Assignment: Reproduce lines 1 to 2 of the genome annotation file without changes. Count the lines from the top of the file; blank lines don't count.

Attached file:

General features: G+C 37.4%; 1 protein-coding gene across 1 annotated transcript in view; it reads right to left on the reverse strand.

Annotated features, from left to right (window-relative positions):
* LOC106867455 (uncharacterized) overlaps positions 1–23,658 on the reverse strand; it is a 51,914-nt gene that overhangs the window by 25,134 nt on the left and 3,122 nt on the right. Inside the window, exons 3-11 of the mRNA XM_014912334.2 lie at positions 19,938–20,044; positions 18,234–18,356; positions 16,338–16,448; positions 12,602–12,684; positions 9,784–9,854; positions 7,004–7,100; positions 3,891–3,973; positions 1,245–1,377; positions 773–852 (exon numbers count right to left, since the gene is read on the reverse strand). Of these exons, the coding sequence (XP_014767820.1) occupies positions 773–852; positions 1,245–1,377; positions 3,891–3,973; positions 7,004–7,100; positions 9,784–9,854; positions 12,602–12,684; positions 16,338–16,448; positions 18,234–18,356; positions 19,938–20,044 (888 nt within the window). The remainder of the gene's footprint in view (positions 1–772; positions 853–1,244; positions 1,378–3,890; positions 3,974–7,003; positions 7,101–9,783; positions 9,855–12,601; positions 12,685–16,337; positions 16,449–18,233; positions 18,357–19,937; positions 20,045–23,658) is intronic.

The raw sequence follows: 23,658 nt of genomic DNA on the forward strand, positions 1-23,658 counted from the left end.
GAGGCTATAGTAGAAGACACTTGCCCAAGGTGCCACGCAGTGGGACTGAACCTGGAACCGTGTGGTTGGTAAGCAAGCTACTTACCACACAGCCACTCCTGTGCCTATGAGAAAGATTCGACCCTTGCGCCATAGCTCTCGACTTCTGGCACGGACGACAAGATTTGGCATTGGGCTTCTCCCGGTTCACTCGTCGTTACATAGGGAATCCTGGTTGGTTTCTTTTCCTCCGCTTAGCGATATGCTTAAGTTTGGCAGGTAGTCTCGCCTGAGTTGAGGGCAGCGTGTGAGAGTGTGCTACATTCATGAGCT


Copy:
General features: G+C 37.4%; 1 protein-coding gene across 1 annotated transcript in view; it reads right to left on the reverse strand.

Annotated features, from left to right (window-relative positions):